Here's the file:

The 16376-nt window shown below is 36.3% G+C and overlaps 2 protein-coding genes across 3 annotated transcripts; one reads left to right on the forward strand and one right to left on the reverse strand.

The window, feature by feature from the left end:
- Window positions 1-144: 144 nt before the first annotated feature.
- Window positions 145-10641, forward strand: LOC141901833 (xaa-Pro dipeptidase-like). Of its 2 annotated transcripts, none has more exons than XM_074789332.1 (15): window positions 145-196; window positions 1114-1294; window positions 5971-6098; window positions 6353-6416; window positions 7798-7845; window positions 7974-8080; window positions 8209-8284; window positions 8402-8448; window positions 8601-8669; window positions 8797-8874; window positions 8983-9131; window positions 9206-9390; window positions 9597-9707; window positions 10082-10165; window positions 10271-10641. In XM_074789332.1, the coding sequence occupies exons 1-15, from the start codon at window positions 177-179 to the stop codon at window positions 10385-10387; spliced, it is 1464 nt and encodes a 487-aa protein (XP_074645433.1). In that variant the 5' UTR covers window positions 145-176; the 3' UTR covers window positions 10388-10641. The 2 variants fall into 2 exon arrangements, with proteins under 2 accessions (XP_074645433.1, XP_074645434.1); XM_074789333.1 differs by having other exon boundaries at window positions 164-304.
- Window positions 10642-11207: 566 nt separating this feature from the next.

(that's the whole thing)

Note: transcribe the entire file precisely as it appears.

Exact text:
The 16376-nt window shown below is 36.3% G+C and overlaps 2 protein-coding genes across 3 annotated transcripts; one reads left to right on the forward strand and one right to left on the reverse strand.

The window, feature by feature from the left end:
- Window positions 1-144: 144 nt before the first annotated feature.
- Window positions 145-10641, forward strand: LOC141901833 (xaa-Pro dipeptidase-like). Of its 2 annotated transcripts, none has more exons than XM_074789332.1 (15): window positions 145-196; window positions 1114-1294; window positions 5971-6098; window positions 6353-6416; window positions 7798-7845; window positions 7974-8080; window positions 8209-8284; window positions 8402-8448; window positions 8601-8669; window positions 8797-8874; window positions 8983-9131; window positions 9206-9390; window positions 9597-9707; window positions 10082-10165; window positions 10271-10641. In XM_074789332.1, the coding sequence occupies exons 1-15, from the start codon at window positions 177-179 to the stop codon at window positions 10385-10387; spliced, it is 1464 nt and encodes a 487-aa protein (XP_074645433.1). In that variant the 5' UTR covers window positions 145-176; the 3' UTR covers window positions 10388-10641. The 2 variants fall into 2 exon arrangements, with proteins under 2 accessions (XP_074645433.1, XP_074645434.1); XM_074789333.1 differs by having other exon boundaries at window positions 164-304.
- Window positions 10642-11207: 566 nt separating this feature from the next.